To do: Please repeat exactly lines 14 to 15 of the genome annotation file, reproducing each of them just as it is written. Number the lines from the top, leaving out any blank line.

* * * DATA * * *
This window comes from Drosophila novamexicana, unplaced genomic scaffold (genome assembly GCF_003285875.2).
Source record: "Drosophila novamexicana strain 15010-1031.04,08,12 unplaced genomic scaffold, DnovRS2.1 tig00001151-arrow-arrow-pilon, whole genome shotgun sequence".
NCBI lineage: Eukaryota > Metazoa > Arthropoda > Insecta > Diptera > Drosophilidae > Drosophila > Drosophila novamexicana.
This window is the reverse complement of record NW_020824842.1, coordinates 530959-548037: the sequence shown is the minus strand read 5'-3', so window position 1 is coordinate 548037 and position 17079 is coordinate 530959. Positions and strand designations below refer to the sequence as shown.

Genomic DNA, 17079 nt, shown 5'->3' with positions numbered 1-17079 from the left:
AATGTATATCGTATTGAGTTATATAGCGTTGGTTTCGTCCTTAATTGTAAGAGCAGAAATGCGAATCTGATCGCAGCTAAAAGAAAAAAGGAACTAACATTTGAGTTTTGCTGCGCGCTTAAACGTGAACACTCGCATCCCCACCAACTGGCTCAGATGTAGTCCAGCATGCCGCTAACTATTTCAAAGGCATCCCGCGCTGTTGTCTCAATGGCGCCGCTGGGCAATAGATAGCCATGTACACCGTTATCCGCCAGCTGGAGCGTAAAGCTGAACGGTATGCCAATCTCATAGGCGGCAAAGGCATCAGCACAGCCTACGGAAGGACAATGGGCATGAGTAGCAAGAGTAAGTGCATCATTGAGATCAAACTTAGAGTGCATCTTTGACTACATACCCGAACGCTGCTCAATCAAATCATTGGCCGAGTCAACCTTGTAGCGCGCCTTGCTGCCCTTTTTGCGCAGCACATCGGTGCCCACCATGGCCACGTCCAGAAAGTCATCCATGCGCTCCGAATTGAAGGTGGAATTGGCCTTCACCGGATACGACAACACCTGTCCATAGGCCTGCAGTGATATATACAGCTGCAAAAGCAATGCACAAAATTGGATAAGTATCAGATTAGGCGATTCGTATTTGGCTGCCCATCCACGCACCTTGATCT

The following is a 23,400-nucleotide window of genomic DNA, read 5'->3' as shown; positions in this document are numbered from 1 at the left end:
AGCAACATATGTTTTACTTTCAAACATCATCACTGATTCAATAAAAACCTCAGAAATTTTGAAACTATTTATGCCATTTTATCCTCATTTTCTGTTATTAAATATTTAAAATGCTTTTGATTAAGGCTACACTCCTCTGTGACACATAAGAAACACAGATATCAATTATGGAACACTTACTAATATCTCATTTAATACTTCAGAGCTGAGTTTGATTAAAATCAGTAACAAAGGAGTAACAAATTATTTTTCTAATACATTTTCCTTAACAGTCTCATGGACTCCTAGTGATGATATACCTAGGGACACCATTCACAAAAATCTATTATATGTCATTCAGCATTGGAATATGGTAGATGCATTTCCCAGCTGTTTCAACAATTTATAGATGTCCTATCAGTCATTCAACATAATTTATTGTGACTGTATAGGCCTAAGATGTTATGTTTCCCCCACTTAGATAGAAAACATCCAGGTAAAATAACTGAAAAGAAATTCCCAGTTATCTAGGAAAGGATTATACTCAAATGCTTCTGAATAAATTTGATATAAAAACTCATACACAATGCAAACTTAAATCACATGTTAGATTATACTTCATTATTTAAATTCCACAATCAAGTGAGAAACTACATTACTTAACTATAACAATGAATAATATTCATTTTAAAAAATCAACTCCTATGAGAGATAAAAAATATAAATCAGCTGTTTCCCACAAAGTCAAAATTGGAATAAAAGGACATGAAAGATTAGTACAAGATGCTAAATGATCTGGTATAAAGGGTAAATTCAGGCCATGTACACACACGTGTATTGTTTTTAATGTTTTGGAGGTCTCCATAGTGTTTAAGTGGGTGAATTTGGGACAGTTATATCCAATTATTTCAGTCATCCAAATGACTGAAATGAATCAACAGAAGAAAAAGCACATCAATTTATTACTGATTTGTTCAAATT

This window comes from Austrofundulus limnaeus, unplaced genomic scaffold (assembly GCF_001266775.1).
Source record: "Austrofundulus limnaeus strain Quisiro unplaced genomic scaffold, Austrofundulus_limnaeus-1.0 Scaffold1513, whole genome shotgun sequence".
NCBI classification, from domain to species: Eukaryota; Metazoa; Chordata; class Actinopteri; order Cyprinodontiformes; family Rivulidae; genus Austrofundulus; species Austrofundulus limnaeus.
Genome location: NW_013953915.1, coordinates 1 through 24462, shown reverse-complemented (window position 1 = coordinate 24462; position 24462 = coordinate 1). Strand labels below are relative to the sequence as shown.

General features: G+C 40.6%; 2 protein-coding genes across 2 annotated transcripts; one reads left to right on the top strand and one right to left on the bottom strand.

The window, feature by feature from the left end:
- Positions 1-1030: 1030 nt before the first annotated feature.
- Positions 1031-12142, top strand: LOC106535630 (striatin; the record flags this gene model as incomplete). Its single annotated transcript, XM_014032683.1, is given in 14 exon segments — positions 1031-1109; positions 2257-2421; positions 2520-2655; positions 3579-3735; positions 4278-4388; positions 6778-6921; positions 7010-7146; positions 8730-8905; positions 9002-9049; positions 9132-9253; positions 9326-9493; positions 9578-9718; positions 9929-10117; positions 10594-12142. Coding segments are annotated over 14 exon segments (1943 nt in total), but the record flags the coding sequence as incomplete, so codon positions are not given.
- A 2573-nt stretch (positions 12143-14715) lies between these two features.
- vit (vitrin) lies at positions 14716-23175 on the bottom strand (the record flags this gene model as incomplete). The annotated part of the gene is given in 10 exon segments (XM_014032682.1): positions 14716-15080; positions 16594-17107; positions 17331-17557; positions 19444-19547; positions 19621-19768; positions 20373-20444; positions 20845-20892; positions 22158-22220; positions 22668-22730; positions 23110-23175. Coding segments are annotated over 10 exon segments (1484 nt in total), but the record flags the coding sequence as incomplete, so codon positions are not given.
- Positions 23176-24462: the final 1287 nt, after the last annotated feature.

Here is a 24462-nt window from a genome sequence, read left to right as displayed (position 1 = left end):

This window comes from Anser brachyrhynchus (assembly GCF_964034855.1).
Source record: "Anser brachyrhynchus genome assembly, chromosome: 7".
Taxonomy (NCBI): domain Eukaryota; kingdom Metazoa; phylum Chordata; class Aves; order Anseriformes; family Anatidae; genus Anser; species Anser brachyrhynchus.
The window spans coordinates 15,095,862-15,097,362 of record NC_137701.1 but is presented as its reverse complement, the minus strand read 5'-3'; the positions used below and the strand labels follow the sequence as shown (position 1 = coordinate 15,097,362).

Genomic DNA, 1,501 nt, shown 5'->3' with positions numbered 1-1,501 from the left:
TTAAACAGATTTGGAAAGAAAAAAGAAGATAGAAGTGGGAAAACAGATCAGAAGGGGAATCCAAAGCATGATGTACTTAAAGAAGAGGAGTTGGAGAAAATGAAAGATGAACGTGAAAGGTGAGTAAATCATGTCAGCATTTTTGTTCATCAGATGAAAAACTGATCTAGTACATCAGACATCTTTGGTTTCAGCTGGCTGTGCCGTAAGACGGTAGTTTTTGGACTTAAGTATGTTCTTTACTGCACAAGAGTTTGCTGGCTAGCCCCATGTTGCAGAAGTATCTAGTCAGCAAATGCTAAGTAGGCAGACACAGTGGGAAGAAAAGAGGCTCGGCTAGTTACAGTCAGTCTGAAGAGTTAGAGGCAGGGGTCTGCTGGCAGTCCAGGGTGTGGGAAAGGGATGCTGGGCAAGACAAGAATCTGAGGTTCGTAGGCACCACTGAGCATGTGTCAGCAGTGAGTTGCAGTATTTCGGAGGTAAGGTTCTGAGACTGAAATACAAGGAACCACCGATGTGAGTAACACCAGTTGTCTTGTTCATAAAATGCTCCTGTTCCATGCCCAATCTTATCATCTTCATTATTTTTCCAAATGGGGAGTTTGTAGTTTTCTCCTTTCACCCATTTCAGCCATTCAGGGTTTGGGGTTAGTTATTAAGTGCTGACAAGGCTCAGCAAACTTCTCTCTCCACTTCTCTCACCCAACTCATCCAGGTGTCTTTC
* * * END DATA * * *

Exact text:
The window, feature by feature from the left end:
- Positions 1-1030: 1030 nt before the first annotated feature.